When the witnesses against Bob Sebes, the scammer, start being murdered, Monk is convinced that Sebes is the killer. He can't prove it, however, and nobody believes him. After all, though Sebes is living in his own home, he's monitored at all times through signals from an unbeatable ankle bracelet, the Triax XG7 8210, and the signals prove he's never left his house. Could Monk be wrong for the first time in his career? I can say no more about that.
Since Monk is no longer employed, Natalie gets him (and herself) a succession of jobs. They don't last long. Imagine Monk working as a grocery clerk or in a pizza parlor. Or as a sales clerk in a mall clothing store. Along the way, he solves any number of major crimes on the fly. He can't help it. It's just the way he is.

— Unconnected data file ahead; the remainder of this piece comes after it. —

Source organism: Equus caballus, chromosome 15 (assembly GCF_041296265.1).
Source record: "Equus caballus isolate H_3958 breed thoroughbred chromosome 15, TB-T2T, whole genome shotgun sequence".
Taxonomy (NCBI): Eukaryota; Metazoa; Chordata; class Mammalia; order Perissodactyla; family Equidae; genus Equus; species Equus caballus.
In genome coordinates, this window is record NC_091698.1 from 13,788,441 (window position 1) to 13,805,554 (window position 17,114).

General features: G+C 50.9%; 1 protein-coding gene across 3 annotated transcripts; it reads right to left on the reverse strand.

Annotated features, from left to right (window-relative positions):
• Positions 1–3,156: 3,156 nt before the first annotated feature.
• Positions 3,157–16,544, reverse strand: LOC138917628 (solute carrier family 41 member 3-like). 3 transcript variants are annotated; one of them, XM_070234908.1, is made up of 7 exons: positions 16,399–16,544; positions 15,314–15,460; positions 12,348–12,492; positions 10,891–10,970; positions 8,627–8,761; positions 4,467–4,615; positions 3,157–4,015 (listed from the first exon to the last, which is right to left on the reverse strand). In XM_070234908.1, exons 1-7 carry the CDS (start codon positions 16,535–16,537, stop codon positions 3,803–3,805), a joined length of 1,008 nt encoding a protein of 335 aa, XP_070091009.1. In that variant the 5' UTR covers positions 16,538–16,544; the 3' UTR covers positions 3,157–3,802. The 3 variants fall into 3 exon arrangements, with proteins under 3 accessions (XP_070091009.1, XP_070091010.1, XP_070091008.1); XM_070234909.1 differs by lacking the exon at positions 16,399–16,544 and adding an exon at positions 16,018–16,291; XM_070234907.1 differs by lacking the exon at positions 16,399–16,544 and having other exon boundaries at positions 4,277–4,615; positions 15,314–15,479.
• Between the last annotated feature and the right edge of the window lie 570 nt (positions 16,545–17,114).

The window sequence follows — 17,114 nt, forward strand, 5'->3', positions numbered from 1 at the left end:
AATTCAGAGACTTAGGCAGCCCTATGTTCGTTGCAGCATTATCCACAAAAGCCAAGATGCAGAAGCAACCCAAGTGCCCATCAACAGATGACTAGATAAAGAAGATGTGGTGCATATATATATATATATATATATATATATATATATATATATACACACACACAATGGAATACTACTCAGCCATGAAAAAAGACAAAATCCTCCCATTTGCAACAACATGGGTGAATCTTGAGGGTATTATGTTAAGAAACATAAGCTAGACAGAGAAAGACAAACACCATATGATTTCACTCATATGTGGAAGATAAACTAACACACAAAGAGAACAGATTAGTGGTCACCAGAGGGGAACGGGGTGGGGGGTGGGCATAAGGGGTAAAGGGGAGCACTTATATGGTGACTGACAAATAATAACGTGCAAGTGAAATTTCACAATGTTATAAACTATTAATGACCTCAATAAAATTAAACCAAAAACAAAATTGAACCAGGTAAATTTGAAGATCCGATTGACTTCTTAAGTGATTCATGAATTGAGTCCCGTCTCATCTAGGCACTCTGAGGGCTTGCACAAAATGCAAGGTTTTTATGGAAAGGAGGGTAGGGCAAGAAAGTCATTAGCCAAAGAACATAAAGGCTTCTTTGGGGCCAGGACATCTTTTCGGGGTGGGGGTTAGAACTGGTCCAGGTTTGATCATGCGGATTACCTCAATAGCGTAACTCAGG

And he's hilarious. I keep thinking that Goldberg is going to run out of situations or new ways for Monk to react to the world, but he seems to be endlessly inventive. I found myself laughing out loud more than once in the course of the book.
Monk's relationship with Natalie advances, too. I'm not saying anything more about that, but the relationship between them gets more complex with each book. This is fine entertainment, and I'm already looking forward to the next book. Even if there's no colonoscopy.